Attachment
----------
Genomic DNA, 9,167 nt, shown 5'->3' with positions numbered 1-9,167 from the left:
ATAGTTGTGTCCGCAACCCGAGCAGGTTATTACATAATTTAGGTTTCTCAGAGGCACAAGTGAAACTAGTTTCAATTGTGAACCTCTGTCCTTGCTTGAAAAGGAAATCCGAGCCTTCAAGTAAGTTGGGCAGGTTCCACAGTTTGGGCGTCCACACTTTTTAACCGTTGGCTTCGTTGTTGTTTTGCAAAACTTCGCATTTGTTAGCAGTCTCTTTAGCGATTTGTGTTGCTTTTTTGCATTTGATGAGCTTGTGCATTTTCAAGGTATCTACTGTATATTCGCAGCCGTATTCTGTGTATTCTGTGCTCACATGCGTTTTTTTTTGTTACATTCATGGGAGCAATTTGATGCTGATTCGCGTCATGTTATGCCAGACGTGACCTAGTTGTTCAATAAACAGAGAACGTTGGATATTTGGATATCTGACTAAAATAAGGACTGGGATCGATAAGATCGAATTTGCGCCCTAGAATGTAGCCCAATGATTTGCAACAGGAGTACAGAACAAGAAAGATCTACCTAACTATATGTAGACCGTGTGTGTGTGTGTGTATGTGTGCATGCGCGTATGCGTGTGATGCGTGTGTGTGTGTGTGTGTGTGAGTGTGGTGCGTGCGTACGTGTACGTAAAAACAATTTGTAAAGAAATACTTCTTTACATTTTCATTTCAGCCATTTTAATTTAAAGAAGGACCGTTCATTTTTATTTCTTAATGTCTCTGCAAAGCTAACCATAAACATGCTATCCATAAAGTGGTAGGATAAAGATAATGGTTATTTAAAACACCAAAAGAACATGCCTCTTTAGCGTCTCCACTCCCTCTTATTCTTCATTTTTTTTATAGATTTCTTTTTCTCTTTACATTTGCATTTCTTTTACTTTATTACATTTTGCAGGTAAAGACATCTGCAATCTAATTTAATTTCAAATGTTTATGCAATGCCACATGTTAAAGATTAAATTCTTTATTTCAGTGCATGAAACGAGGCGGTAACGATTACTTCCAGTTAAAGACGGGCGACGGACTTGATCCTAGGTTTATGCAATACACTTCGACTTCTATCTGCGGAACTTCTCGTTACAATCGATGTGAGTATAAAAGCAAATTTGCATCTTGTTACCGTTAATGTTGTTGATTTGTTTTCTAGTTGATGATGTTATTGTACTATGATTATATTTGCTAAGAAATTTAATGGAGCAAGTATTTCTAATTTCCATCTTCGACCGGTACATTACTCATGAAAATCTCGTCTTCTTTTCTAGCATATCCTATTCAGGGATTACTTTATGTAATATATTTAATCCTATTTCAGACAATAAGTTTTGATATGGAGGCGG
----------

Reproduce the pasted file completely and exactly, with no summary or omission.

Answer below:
Genomic DNA, 9,167 nt, shown 5'->3' with positions numbered 1-9,167 from the left:
ATAGTTGTGTCCGCAACCCGAGCAGGTTATTACATAATTTAGGTTTCTCAGAGGCACAAGTGAAACTAGTTTCAATTGTGAACCTCTGTCCTTGCTTGAAAAGGAAATCCGAGCCTTCAAGTAAGTTGGGCAGGTTCCACAGTTTGGGCGTCCACACTTTTTAACCGTTGGCTTCGTTGTTGTTTTGCAAAACTTCGCATTTGTTAGCAGTCTCTTTAGCGATTTGTGTTGCTTTTTTGCATTTGATGAGCTTGTGCATTTTCAAGGTATCTACTGTATATTCGCAGCCGTATTCTGTGTATTCTGTGCTCACATGCGTTTTTTTTTGTTACATTCATGGGAGCAATTTGATGCTGATTCGCGTCATGTTATGCCAGACGTGACCTAGTTGTTCAATAAACAGAGAACGTTGGATATTTGGATATCTGACTAAAATAAGGACTGGGATCGATAAGATCGAATTTGCGCCCTAGAATGTAGCCCAATGATTTGCAACAGGAGTACAGAACAAGAAAGATCTACCTAACTATATGTAGACCGTGTGTGTGTGTGTGTATGTGTGCATGCGCGTATGCGTGTGATGCGTGTGTGTGTGTGTGTGTGTGAGTGTGGTGCGTGCGTACGTGTACGTAAAAACAATTTGTAAAGAAATACTTCTTTACATTTTCATTTCAGCCATTTTAATTTAAAGAAGGACCGTTCATTTTTATTTCTTAATGTCTCTGCAAAGCTAACCATAAACATGCTATCCATAAAGTGGTAGGATAAAGATAATGGTTATTTAAAACACCAAAAGAACATGCCTCTTTAGCGTCTCCACTCCCTCTTATTCTTCATTTTTTTTATAGATTTCTTTTTCTCTTTACATTTGCATTTCTTTTACTTTATTACATTTTGCAGGTAAAGACATCTGCAATCTAATTTAATTTCAAATGTTTATGCAATGCCACATGTTAAAGATTAAATTCTTTATTTCAGTGCATGAAACGAGGCGGTAACGATTACTTCCAGTTAAAGACGGGCGACGGACTTGATCCTAGGTTTATGCAATACACTTCGACTTCTATCTGCGGAACTTCTCGTTACAATCGATGTGAGTATAAAAGCAAATTTGCATCTTGTTACCGTTAATGTTGTTGATTTGTTTTCTAGTTGATGATGTTATTGTACTATGATTATATTTGCTAAGAAATTTAATGGAGCAAGTATTTCTAATTTCCATCTTCGACCGGTACATTACTCATGAAAATCTCGTCTTCTTTTCTAGCATATCCTATTCAGGGATTACTTTATGTAATATATTTAATCCTATTTCAGACAATAAGTTTTGATATGGAGGCGG